Corporations boost agricultural research funding
The gap between federal support for agricultural research at large public universities and private investment continues to grow, The Associated Press reported this week.
AP outlined the findings of Food and Water Watch, a Washington-based environmental group, which found that that nearly one-quarter of the money spent on agricultural research at land-grant universities comes from corporations, trade associations and foundations, an all-time high. Financial support from the U.S. Department of Agriculture accounts for less than 15 percent, the lowest level in nearly two decades.
And that is leading to increased threats to academic freedom and more instances of meddling in the lab, suggests the research report, entitled "Public Research, Private Gain."
AP talked with deans at several agricultural schools singled out for criticism in the report. They maintained that while corporate support is vital, it's unlikely to sway research results or even influence what research gets done:
"We're kind of caught between a rock and a hard place," said Thomas Payne, dean of the College of Agriculture, Food and Natural Resources at the University of Missouri. "In order for research to continue, we have to have support from a variety of sources."
Payne said industry support accounts for just 5 percent of the agricultural research budget at Missouri — though the Food and Water Watch report notes that the percentages were significantly higher in the university's plant sciences department (42 percent from 2007 to 2010) and its College of Veterinary Medicine (63 percent from 2004 to 2010).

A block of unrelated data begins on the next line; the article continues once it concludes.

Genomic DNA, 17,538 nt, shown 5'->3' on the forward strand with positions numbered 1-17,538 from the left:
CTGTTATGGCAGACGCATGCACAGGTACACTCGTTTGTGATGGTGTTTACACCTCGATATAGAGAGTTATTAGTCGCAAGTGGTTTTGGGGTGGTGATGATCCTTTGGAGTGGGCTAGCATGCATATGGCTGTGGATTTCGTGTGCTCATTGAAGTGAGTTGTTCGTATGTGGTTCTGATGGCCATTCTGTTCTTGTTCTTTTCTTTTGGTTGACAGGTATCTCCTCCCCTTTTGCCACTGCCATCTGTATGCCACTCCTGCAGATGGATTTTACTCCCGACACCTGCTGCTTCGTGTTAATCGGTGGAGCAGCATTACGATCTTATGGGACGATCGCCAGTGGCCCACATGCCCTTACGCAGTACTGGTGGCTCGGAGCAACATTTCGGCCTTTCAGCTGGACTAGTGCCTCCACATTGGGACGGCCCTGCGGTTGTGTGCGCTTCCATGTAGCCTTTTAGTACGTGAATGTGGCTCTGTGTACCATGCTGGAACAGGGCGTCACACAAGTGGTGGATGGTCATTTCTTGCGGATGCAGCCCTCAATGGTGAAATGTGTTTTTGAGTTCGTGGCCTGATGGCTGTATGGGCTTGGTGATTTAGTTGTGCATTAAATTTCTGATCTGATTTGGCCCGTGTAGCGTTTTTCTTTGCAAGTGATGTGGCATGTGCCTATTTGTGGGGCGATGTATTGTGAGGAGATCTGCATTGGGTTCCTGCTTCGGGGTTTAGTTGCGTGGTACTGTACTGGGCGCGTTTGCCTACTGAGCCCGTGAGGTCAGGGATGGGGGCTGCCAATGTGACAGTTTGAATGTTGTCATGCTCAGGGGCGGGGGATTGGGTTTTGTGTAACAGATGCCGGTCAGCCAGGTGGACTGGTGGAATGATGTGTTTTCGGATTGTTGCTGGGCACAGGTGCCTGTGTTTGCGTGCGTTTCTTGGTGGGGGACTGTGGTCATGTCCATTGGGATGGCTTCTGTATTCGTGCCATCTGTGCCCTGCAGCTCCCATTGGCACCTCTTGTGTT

Monsanto plays a prominent role on the Missouri campus, where science students attend lectures in Monsanto Auditorium — built in part with a $950,000 grant from the St. Louis company — and professors spin their university research off into private companies at the Monsanto Place "life sciences business incubator," which was built with the help of a $2 million corporate grant.
The company and others in food and agriculture production have given substantial sums to other universities as well. There's a $1 million Monsanto Student Services Wing at Iowa State University's College of Agriculture and Life Sciences, and a $250,000 endowed Monsanto chair in agricultural communications at the University of Illinois.
Cargill Inc. donated $10 million more than a decade ago for naming rights on a plant genomics building at the University of Minnesota, while two sensory labs at Purdue carry the imprimaturs of the Kroger Co. and ConAgra Foods Inc.
While the Food and Water Watch report suggests spending millions of dollars on building naming rights may also buy access to key decision makers, the donors and university officials say that's not true.
"In our experience, there is no correlation between naming rights and university research," Monsanto spokeswoman Sara Miller said.
Click here to read the AP story.
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